According to a study by LoanBud conducted by Pollfish, 53% of self-employed people struggle to get a mortgage because of their tax returns. This is because most banks only look at the net income on tax returns when qualifying someone for a loan, leaving self-employed people without options.
Don't worry. This article outlines all you need to know to get approved for a mortgage without tax returns.
What is a no-income-verification mortgage?
A no-income verification mortgage allows you to qualify for a home loan without using any personal income on tax returns.
Here are a few types of no-income-verification mortgages:
- Bank Statement Mortgage: Use your bank statements instead of tax returns to qualify your income
- Asset Based Mortgage: Qualify based on your assets instead of your income
- No-Income, No-Asset Loans
- Types of Non-Doc mortgage
Here are the main points we cover:
1. Know Your Options
2. Get an Up Front Income Analysis
3. Find a Lender With Bank Statement Loan Experience
4. Do Not Forego Writeoffs
5. Preserve Liquidity
Tip 1: Know Your Options
You Don't Need Tax Returns to Qualify
The number one mistake most self-employed home buyers make when applying for a mortgage is using only their tax returns to qualify their income because they did not know their options.
As a self-employed applicant, if you only use tax returns, your chances of getting denied are much greater. When you provide your tax returns, lenders look at your “net” income after all write-offs rather than your gross receipts. In many cases, this net income after deductions is insufficient to qualify for the desired loan amount.
You need a way to qualify without tax returns and underwrite your income up front, so you can have confidence that your loan will close.
If you have liquid assets, qualify based on your assets instead of your income so you can get approved and close on your home.
Find a Lender With Flexible Qualifying Options
While it is true that the vast majority of banks (including all of the “big box” lenders) require self-employed borrowers to provide two years of tax returns, it doesn’t mean that is the only way to document your income. The truth is that some banks specialize in loans for business owners, freelancers, and entrepreneurs and offer more flexible qualifying options. These banks understand that self-employed people need more ways to qualify than just tax returns. If you can use alternative documentation to qualify for a mortgage, it will ensure your odds of approval are much greater. This includes bank statements, 1099s, and assets.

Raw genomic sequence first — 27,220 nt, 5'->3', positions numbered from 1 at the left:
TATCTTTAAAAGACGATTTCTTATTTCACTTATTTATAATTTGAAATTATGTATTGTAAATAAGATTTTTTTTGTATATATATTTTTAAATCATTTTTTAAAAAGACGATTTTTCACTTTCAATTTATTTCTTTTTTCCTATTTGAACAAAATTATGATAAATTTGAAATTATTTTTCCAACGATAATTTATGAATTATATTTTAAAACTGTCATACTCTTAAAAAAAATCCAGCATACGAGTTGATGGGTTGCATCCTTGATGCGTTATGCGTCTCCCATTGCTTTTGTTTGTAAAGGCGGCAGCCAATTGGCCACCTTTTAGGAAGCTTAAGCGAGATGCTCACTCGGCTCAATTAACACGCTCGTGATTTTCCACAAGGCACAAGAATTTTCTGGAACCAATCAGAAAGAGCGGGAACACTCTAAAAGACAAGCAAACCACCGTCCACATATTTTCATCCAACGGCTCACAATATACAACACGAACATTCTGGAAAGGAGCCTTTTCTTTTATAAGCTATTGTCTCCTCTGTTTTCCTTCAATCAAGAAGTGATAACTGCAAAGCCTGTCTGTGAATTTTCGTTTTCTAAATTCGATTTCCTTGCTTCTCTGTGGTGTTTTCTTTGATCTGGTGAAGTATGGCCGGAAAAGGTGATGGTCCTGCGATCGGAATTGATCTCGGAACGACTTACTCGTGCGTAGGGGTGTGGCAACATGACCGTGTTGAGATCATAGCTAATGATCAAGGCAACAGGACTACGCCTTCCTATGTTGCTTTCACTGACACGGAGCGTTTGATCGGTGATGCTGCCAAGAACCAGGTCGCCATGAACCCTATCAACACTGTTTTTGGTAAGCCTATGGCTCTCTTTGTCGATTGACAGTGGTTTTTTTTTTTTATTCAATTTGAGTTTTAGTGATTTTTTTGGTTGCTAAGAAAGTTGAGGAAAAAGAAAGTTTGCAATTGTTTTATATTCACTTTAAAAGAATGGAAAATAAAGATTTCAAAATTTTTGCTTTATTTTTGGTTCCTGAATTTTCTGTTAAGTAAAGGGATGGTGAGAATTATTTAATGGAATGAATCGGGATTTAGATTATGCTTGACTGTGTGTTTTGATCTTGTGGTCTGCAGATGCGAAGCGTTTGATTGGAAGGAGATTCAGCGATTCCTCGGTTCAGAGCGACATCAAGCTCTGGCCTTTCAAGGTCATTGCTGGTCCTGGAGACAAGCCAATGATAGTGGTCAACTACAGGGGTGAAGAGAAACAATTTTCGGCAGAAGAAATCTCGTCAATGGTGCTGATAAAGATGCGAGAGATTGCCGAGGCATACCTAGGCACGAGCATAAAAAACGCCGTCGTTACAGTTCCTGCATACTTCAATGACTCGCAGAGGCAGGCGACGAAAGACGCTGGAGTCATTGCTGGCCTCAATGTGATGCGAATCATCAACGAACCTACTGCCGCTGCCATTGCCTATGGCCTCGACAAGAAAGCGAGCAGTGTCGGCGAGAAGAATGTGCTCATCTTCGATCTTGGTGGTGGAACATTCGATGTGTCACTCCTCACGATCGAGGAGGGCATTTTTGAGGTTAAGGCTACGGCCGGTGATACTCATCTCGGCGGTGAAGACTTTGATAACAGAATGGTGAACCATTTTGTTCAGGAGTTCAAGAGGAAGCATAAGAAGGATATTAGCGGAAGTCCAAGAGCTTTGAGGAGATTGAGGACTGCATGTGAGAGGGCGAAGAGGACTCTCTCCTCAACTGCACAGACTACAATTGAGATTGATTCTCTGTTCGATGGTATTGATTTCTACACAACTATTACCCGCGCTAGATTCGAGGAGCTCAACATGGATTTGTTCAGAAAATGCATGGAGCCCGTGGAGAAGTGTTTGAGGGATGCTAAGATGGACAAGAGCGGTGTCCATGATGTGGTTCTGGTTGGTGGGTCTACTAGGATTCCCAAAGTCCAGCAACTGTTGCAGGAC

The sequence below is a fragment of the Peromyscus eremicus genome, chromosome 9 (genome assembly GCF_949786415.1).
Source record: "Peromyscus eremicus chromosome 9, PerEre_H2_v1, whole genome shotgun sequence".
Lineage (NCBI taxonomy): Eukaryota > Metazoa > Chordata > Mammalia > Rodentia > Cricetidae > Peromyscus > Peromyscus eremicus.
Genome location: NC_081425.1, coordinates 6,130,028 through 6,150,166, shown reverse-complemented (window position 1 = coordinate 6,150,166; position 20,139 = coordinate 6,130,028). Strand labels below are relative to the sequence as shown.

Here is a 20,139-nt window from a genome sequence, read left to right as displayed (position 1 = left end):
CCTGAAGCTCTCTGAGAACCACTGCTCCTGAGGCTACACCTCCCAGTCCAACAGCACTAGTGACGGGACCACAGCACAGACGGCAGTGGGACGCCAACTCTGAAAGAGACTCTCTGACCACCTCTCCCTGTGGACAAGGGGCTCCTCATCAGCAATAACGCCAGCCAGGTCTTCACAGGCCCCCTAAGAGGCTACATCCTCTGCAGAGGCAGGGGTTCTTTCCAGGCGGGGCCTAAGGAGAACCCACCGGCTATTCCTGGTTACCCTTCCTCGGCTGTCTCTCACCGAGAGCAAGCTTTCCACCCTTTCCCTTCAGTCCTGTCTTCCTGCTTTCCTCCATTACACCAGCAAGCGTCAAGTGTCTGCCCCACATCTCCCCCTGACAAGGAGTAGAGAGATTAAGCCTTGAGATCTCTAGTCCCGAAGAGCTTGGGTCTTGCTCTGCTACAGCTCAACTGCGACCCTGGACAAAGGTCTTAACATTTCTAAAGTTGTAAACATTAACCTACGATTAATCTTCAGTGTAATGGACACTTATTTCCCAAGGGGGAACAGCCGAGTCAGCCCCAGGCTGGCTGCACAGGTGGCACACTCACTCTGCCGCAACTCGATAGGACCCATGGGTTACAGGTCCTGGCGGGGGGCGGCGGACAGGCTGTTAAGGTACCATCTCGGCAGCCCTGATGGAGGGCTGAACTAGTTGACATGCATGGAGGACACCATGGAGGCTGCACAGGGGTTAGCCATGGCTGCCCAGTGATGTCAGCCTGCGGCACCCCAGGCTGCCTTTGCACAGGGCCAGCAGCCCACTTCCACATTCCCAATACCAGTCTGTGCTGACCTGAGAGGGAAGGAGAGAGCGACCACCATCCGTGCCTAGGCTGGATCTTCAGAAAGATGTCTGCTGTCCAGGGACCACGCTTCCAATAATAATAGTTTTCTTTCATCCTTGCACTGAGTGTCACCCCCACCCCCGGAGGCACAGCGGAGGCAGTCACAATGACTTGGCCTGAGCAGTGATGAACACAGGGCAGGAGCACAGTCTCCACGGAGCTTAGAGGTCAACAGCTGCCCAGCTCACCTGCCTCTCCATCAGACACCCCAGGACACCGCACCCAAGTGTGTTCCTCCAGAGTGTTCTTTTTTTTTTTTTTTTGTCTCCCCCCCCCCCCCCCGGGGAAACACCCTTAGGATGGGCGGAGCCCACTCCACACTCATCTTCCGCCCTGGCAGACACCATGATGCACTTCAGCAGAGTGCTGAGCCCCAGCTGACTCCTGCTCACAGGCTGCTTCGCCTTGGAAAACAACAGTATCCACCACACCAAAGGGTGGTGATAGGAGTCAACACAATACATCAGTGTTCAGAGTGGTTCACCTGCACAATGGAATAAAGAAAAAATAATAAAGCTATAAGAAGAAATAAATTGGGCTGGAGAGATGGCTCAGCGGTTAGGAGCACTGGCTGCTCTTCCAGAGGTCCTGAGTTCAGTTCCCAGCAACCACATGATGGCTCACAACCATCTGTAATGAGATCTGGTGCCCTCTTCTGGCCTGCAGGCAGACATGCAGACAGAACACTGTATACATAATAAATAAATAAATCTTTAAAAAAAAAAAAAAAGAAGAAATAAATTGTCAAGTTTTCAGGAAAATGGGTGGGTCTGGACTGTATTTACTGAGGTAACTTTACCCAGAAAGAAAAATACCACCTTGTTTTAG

Tip 2: Get an Up Front Income Analysis
In the LoanBud study conducted by Pollfish, over 50% of self-employed applicants who were given a mortgage pre-approval were later denied by the same lender. How is this possible? Most lenders do not analyze and underwrite a borrower’s income up front, before your loan is submitted to underwriting.
Did you know that most loan officers are given authority to issue you a preapproval letter without your loan ever being underwritten?
What many people don’t know is your loan could later be denied by underwriting, with zero recourse or accountability by the “pre-approval” issuing lender. Online approvals are even more dangerous. We live in a day in age where lenders want to provide speed, but if you enter your income (at least what you think it is) into an online application and you’re given an instant pre-approval letter, you can use that to enter into a legally binding agreement to purchase a home, without anyone ever analyzing your income documents, tax returns, profit & loss statements, balance sheets, and other financial information.
Tip 3: Find a Lender with Bank Statement Mortgage Experience
Most lenders do not have flexible mortgage programs for entrepreneurs and freelancers, and even fewer specialize in them. Unlike conventional mortgages, bank statements and/or 1099- only loans are manually underwritten and must be properly structured and presented to underwriting to have the highest chance of approval.
Even if your local broker claims to offer bank statement mortgages, they likely have very limited experience with actually processing and closing them. You certainly do not want to be their guinea pig.
Tip 4: Do Not Forego Write-offs
If you are self-employed, we understand you don’t want to pay more taxes than you need to. So if you’ve thought about paying more in taxes just to get a mortgage, we have good news. There are better ways to qualify.
Alternative income mortgage programs can come with a slightly higher interest rate - typically 1% - 2% higher than prevailing conventional interest rates. But for most people, paying a slightly higher interest rate is better than writing a $30,000+ check to the IRS for taxes.
Tip 5: Preserve Liquidity
Cash is king, and as a self-employed person, your cash is the fuel you need to grow your business. One common mistake self-employed borrowers make is putting too much money down on a real estate purchase. You need to have cash on hand to invest in your business and a safety net in the event of a slowdown. With a large down payment on a home purchase, you are sacrificing liquidity that could otherwise be invested back into your business and make you more money.
What is the best way for self-employed home buyers to secure a lower down payment for a mortgage? You need a mortgage company that will offer you more ways to qualify.
Want to read more? To download The Ultimate Guide To Getting A Mortgage Without Tax Returns Click Here.